Portland reminded me of Seattle, except it’s flat. Aside from the cool bookstore I can’t say it was impressive. Lots of canyon streets that feel oppressively dark, and of course the usual sad cases of homelessness. No one pays attention any more. Not that this is uncommon here either, just that it emphasizes how our society in general has failed so many people.
The thing is, when it comes to all the pseudo-wisdom spouted in the endless river of self-help books, there is no solution to the real problems. It’s all focused on the self. The age of ME. F*ck off, self help authors!
Instaxography (copyright) is my latest hobby of the week, for this week, until the film pack is gone that is. I picked this baby up at a thrift shop complete with the batteries, several shots left on the pack, and a new pack of 10 pictures, for cheap – about what the film pack costs. I knew I had to have it after I took a test picture of the clerk in the store who showed it to me. They keep these under glass, like gold jewelry, and you must request a showing. They don’t wear white gloves however, which spoils the entire effect. However, it brings me back to the days of Polaroidography (copyright that too) and my old SX70. I thought the film was expensive 35 years ago! Holy crap! Today…. don’t ask! But Fuji is cheaper, and just about as bad as Polaroid was, so why not?
While out for a bike ride we stopped beneath the bridge and I also did a watercolour sketch.
Looking the other way we have a lovely barge and a lot of water and sky, but Instaxography gives it a very artistic feel, don’t you think? Ugly can be beautiful.
Anyhow, I’m not finished this experiment yet, and I have to say it is still a sort of thrill to watch and wait for the image to appear as if by magic. My Dad had a Polaroid, I had a Polaroid, and recently I sent my son in Germany – a Polaroid! I hope the film is cheaper there. If not he can get himself a Instax, or just forget the whole thing. But one day, I know his genes will express themselves and he will take up instant photography, if only now and then. It’s in our blood! Also, I took Polaroids of the babies… you gotta love that.
About 15 years ago I spotted a little typewriter on the shelf in the Sally Ann for five bucks. Prices were reasonable then, in the good old days of thrift shopping. Thrift shops were filled with cheap used goods, and the pricers didn’t check what something was listed for on Ebay before putting it out on a shelf. I brought home the little typewriter and used it a bit, but I got a pain in my neck so eventually I donated it back. It wasn’t until I got the collecting bug that I wondered what sort of typewriter it was. All I had as a record was a Polaroid of me with it, on which I had noted that I was “pretending to be a writer”. The idea of a “writer” seemed the most appropriate label for a person with a typewriter and a glass of beer.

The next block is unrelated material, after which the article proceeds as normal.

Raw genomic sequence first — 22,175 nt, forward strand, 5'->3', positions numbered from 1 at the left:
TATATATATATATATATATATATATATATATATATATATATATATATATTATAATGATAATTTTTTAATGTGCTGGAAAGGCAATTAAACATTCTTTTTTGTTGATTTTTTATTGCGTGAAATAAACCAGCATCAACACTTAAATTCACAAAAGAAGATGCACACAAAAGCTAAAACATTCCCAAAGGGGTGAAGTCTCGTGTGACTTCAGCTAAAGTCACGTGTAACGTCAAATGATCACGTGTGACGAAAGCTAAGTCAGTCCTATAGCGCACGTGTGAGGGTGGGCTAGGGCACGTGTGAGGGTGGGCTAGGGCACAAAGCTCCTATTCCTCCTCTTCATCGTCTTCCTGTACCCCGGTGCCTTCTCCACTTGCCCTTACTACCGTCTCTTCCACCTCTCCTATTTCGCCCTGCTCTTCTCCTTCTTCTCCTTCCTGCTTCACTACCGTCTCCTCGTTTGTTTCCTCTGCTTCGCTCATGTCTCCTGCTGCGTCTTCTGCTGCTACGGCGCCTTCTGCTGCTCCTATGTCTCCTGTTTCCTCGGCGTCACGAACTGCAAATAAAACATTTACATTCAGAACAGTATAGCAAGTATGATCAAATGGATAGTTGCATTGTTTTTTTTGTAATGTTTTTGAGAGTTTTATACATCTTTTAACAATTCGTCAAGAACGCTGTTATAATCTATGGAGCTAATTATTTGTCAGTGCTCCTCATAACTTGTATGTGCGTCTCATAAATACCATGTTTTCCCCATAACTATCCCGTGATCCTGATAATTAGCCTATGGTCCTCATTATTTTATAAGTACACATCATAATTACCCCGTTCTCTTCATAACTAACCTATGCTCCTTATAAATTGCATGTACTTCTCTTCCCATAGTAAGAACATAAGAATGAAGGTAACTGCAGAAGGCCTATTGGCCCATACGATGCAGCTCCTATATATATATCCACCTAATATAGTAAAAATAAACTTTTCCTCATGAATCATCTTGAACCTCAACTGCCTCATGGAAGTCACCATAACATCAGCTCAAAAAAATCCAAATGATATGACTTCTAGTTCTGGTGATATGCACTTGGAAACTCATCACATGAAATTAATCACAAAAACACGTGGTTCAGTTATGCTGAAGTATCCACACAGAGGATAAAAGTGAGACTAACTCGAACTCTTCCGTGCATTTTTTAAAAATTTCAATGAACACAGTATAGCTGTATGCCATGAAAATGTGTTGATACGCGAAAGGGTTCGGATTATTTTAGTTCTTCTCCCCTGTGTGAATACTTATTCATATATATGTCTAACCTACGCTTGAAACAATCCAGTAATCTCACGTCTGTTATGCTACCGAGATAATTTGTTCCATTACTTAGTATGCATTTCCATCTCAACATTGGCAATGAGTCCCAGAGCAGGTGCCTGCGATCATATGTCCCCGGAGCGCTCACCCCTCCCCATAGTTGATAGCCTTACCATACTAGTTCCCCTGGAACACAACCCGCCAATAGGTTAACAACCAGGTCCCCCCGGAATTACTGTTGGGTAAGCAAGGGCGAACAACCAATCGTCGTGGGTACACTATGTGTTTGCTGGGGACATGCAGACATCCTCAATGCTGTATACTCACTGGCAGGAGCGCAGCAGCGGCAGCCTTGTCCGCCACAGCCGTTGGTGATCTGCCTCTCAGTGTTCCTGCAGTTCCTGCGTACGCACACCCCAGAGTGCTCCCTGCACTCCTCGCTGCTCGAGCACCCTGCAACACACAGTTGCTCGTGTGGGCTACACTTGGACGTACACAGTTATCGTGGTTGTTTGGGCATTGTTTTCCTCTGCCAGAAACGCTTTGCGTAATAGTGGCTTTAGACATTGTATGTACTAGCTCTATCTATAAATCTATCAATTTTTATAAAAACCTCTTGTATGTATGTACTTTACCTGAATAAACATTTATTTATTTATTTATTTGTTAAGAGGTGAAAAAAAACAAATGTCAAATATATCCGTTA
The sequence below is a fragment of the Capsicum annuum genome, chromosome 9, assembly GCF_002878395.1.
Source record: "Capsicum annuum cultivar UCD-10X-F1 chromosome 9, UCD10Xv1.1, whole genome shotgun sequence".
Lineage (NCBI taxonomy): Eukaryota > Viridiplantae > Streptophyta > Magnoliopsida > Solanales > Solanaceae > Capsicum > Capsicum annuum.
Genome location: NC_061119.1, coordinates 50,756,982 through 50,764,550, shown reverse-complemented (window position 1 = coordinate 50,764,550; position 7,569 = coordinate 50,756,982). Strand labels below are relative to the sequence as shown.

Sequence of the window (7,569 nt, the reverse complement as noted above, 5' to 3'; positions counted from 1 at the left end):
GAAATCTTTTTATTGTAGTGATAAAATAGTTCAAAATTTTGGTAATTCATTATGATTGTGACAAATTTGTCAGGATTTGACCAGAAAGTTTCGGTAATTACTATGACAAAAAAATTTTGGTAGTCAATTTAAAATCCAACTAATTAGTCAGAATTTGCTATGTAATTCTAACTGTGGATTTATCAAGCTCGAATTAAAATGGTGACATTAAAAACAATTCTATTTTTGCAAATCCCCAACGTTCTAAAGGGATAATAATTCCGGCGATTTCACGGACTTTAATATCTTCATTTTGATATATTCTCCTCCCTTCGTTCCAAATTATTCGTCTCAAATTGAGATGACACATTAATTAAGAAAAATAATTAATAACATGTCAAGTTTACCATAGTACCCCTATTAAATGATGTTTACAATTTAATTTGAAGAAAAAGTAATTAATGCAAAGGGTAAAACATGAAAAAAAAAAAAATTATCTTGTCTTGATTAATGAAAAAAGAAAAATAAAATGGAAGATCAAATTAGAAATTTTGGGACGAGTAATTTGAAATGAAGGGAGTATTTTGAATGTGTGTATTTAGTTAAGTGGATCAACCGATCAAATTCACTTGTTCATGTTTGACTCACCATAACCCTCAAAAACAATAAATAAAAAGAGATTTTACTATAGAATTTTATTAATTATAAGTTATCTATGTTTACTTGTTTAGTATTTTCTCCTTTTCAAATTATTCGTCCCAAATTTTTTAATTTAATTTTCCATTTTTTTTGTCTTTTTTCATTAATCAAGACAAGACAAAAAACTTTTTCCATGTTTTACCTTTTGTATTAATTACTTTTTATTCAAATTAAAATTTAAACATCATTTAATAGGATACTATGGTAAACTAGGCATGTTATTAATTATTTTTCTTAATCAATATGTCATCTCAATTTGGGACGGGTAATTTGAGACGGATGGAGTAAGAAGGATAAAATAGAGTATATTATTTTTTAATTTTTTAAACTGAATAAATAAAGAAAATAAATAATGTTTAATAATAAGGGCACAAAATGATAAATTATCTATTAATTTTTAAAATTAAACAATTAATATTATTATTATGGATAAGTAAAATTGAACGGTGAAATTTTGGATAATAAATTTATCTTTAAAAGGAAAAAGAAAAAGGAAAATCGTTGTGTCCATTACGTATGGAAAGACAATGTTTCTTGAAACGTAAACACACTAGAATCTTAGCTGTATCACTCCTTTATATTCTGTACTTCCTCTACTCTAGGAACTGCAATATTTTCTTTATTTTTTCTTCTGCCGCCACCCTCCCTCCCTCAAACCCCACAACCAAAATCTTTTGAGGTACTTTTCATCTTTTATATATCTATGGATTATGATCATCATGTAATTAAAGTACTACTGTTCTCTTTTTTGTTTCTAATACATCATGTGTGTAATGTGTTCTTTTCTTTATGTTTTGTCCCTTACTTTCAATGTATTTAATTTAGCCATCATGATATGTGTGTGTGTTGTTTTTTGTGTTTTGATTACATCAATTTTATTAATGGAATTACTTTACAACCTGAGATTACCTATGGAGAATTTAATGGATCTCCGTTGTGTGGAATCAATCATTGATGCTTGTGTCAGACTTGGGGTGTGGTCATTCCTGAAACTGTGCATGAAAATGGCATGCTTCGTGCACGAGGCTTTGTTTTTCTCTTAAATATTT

I puzzled for years trying to determine what that little typewriter was, but I never knew until yesterday. That was when I found a Royal Signet, made in Holland. As soon as I got a good look at it I knew it was the very same model as the one once had, so of course I had to buy it. I had the perfect excuse!
Now I can say positively that I am a writer, and no longer pretending. This Signet is a great little machine, and is mechanically the same as the Royalite, but with a body style related to the Royal Futura and similar to the Olympia SF of the 1970’s era. These are remarkably quiet, perhaps the quietest typewriters I have used. With a cast aluminum casing, and two tone colour scheme I think it’s a real looker. In the interim Polaroid has gone and I sold my SX-70. Now the film is back, but I have no camera. However, I just found a cheap used Fuji Instax 100 that came with a new pack of film. I am now a Fuji instant film convert!